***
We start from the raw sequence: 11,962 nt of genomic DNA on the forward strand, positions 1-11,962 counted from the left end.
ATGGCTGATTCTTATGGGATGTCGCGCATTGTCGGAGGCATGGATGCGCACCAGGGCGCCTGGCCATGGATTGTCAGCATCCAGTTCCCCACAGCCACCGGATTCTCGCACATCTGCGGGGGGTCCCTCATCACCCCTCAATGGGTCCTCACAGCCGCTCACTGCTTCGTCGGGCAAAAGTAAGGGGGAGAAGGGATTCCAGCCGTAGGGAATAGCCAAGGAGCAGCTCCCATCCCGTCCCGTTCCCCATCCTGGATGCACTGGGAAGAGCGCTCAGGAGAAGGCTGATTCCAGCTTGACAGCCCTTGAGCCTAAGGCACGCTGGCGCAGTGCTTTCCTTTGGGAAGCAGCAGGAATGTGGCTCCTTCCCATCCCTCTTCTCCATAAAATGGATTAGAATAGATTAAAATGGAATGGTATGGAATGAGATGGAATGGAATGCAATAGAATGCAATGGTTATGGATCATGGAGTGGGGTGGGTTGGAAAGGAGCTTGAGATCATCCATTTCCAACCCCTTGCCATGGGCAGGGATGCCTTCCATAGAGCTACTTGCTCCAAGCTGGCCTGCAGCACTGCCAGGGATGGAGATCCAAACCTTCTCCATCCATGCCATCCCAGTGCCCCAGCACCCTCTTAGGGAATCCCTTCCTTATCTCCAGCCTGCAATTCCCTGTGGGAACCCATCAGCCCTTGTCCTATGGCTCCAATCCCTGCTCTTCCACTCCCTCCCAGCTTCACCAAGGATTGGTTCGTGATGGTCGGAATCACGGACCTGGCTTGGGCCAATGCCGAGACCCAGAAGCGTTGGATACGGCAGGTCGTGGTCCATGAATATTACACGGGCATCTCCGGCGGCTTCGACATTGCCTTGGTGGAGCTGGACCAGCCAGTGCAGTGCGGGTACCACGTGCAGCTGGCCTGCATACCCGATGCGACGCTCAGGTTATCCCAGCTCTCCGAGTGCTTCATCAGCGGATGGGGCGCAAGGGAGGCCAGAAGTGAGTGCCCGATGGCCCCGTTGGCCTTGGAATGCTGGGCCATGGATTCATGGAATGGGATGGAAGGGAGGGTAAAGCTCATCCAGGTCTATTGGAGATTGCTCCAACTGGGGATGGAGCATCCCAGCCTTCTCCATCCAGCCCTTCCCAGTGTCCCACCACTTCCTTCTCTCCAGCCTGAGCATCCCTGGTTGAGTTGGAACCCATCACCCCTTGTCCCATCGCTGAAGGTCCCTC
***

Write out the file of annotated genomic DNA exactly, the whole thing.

We start from the raw sequence: 11,962 nt of genomic DNA on the forward strand, positions 1-11,962 counted from the left end.
ATGGCTGATTCTTATGGGATGTCGCGCATTGTCGGAGGCATGGATGCGCACCAGGGCGCCTGGCCATGGATTGTCAGCATCCAGTTCCCCACAGCCACCGGATTCTCGCACATCTGCGGGGGGTCCCTCATCACCCCTCAATGGGTCCTCACAGCCGCTCACTGCTTCGTCGGGCAAAAGTAAGGGGGAGAAGGGATTCCAGCCGTAGGGAATAGCCAAGGAGCAGCTCCCATCCCGTCCCGTTCCCCATCCTGGATGCACTGGGAAGAGCGCTCAGGAGAAGGCTGATTCCAGCTTGACAGCCCTTGAGCCTAAGGCACGCTGGCGCAGTGCTTTCCTTTGGGAAGCAGCAGGAATGTGGCTCCTTCCCATCCCTCTTCTCCATAAAATGGATTAGAATAGATTAAAATGGAATGGTATGGAATGAGATGGAATGGAATGCAATAGAATGCAATGGTTATGGATCATGGAGTGGGGTGGGTTGGAAAGGAGCTTGAGATCATCCATTTCCAACCCCTTGCCATGGGCAGGGATGCCTTCCATAGAGCTACTTGCTCCAAGCTGGCCTGCAGCACTGCCAGGGATGGAGATCCAAACCTTCTCCATCCATGCCATCCCAGTGCCCCAGCACCCTCTTAGGGAATCCCTTCCTTATCTCCAGCCTGCAATTCCCTGTGGGAACCCATCAGCCCTTGTCCTATGGCTCCAATCCCTGCTCTTCCACTCCCTCCCAGCTTCACCAAGGATTGGTTCGTGATGGTCGGAATCACGGACCTGGCTTGGGCCAATGCCGAGACCCAGAAGCGTTGGATACGGCAGGTCGTGGTCCATGAATATTACACGGGCATCTCCGGCGGCTTCGACATTGCCTTGGTGGAGCTGGACCAGCCAGTGCAGTGCGGGTACCACGTGCAGCTGGCCTGCATACCCGATGCGACGCTCAGGTTATCCCAGCTCTCCGAGTGCTTCATCAGCGGATGGGGCGCAAGGGAGGCCAGAAGTGAGTGCCCGATGGCCCCGTTGGCCTTGGAATGCTGGGCCATGGATTCATGGAATGGGATGGAAGGGAGGGTAAAGCTCATCCAGGTCTATTGGAGATTGCTCCAACTGGGGATGGAGCATCCCAGCCTTCTCCATCCAGCCCTTCCCAGTGTCCCACCACTTCCTTCTCTCCAGCCTGAGCATCCCTGGTTGAGTTGGAACCCATCACCCCTTGTCCCATCGCTGAAGGTCCCTC